G-d ordered Moses to accept the donation. The mirrors, He said, “are more precious to me than anything because through them the women established many legions.”

The nation of Israel begins with children. That, the Midrash in Psalms 8 explains, is why G-d gave the Israelites the Torah. The children represent the guarantee that the adults will learn and observe the Scriptures.

Amid the wars and betrayals, we must not ignore the miracles of G-d. Perhaps the biggest miracle, as reflected in Vayakhel, is the Jewish population explosion in the Land of Israel over the last 30 years. For decades, demographers, echoing Yasser Arafat, warned that the Arabs will overwhelm the Jews through a vastly higher birth rate. The only answer, they said, was to withdraw from Judea, Samaria and Gaza. Some even added that Israel must give up portions of the pre-1967 lines, such as the Triangle.

On Feb. 24, 2024, the Central Bureau of Statistics put pay to all of this gloom. In its monthly report, the bureau said annual Jewish births in Israel increased by 69 percent from 1995 to 2023. In contrast, the Arab births rose by 17 percent. [b2.xls (] Overall, the Jewish fertility rate has reached 3.03 births per woman versus 2.75 for Arab women. In Judea and Samaria, the Arab fertility rate dropped from six births per woman in 1969 to 3.13 in 2015.

In short, the Jewish fertility rate surpassed every other Middle East country except for Iraq. The most dramatic rise in Jewish births stems from those who label themselves secular, making Jewish women the only ones in the world with a direct correlation between fertility and education.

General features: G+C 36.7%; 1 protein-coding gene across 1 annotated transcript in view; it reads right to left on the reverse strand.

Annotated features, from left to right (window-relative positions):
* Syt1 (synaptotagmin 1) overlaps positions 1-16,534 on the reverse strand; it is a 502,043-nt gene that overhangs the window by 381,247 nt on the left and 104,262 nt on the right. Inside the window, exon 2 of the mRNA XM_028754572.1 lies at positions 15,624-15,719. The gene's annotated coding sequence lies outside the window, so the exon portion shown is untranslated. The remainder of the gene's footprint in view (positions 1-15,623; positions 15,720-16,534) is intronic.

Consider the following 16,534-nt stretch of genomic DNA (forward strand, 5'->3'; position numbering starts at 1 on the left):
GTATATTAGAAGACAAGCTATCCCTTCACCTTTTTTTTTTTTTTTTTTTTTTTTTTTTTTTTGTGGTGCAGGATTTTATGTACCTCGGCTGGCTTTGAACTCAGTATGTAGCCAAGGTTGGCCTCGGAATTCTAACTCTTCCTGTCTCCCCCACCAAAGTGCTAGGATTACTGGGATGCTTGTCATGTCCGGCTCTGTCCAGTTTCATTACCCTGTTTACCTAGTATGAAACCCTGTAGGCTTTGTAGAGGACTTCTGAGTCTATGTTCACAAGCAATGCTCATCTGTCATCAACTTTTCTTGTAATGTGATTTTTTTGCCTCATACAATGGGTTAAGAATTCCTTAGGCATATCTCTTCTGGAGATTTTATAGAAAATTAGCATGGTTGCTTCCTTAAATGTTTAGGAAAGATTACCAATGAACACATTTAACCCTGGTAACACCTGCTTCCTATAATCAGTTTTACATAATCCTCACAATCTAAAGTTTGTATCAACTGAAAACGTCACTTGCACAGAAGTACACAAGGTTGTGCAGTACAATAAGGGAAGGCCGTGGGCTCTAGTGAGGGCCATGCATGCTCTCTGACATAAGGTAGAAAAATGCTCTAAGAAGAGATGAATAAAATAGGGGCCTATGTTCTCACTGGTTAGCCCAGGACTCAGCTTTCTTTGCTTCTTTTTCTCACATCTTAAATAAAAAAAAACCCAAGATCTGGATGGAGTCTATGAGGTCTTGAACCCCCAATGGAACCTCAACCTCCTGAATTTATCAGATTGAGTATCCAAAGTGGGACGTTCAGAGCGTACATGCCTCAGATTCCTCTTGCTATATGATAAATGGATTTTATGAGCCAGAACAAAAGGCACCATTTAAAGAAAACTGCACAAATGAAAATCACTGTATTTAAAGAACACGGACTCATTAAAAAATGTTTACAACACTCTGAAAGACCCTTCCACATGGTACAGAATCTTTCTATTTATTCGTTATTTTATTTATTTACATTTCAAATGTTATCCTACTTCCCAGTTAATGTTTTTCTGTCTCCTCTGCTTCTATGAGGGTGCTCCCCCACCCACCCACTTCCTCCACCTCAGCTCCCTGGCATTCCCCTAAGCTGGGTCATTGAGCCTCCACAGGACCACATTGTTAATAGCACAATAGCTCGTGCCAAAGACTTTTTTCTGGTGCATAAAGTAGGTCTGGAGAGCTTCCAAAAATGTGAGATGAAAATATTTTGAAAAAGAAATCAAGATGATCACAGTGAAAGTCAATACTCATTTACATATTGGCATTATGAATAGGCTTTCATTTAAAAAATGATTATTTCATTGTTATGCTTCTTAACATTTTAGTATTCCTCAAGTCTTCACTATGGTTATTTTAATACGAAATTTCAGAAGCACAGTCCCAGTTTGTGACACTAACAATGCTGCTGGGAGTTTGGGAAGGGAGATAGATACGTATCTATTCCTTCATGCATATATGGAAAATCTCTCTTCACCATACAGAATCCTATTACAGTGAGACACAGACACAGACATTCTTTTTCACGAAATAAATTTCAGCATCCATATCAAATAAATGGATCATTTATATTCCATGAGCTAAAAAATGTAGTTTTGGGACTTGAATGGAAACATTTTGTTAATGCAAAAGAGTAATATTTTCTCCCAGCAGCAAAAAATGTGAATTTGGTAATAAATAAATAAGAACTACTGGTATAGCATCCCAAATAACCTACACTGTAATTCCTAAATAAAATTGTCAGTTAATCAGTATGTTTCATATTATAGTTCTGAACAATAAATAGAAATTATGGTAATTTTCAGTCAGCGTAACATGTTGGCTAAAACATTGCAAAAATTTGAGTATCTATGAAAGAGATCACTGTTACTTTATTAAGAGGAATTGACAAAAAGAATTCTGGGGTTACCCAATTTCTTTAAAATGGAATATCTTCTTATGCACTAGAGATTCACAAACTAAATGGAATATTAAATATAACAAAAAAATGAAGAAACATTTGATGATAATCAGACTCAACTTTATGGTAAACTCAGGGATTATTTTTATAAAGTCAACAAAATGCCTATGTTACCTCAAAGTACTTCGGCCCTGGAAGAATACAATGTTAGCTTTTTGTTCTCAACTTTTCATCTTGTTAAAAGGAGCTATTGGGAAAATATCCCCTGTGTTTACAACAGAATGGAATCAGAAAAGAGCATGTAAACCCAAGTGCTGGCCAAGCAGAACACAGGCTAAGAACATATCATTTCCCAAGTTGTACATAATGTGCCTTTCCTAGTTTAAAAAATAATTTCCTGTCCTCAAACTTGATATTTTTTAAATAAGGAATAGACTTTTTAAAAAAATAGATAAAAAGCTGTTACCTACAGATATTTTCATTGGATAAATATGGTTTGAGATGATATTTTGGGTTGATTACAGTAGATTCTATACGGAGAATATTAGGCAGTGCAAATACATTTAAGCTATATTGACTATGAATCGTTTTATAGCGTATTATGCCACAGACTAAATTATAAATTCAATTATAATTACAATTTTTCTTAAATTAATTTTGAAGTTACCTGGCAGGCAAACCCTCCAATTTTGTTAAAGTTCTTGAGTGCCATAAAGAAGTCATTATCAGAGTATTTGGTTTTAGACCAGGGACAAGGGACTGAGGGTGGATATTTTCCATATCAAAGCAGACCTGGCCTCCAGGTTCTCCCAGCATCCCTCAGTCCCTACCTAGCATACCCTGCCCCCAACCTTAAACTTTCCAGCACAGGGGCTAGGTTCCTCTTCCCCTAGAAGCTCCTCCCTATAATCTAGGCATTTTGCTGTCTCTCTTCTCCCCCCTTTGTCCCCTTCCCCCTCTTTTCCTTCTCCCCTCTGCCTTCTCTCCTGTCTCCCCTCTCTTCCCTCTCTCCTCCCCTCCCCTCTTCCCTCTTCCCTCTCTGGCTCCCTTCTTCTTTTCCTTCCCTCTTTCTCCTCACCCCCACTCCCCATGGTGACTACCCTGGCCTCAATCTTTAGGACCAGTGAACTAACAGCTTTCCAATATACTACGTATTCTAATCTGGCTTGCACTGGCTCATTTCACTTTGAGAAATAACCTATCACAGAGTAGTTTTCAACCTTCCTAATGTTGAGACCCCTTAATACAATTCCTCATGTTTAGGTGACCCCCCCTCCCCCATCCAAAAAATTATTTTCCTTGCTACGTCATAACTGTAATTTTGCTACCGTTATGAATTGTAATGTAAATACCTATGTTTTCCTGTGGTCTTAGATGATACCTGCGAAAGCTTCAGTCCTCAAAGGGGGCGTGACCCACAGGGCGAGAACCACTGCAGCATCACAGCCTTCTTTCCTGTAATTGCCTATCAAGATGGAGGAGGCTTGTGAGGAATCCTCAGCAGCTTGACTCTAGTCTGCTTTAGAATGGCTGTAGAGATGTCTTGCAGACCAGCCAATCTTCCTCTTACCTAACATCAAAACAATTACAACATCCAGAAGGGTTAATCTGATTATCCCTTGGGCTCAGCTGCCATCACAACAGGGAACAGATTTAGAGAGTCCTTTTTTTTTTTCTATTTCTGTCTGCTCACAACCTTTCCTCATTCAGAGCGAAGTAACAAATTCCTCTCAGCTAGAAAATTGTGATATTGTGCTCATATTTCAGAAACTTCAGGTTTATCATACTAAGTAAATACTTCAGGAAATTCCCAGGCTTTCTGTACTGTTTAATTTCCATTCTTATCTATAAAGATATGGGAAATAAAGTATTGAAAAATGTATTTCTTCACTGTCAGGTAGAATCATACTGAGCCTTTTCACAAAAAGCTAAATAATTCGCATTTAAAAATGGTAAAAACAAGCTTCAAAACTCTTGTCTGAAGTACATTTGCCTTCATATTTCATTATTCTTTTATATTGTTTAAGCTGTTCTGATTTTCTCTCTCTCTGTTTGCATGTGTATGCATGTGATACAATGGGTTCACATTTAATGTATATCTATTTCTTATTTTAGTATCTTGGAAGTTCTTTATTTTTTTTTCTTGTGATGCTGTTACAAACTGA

In 2023, there were 43,353 Israeli Jewish deaths, compared to 31,575 in 1996, a 37% increase, compared to a 43% increase in 2022 (while the size of the population almost doubled!), which reflects a society growing younger. In 2023, there were 6,108 Israeli Arab deaths, compared to 3,089 in 1996, a 98% increase, which reflects a society growing older. [The Ettinger Report. March 5, 2024]

This miracle cannot be exaggerated. In the Diaspora, Jewish communities are rapidly shrinking from assimilation and a low birth rate. Since the Second Temple nearly 2,400 years ago, Jews struggled to maintain a majority in their land. Today, high fertility combined with a major drop in abortions and emigration have transformed the Jews into a solid majority despite the best efforts of the international community.

The sages say that before the advent of the Messiah, there will be miracles that cannot be imagined. Amalek might still be around, but meanwhile G-d will make the Jewish people bigger and stronger regardless of the threats from the outside. And that relates to our Torah portion which begins “Six days work will be done.” You might think you’re doing the work. But really G-d is taking care of everything.

We just have to believe it.

About the Author
Steve Rodan has been a journalist for some 40 years and worked for major media outlets in Israel, Europe and the United States. For 18 years, he directed Middle East Newsline, an online daily news service that focused on defense, security and energy. Along with Elly Sinclair, he has just released his first book: In Jewish Blood: The Zionist Alliance With Germany, 1933-1963 and available on Amazon.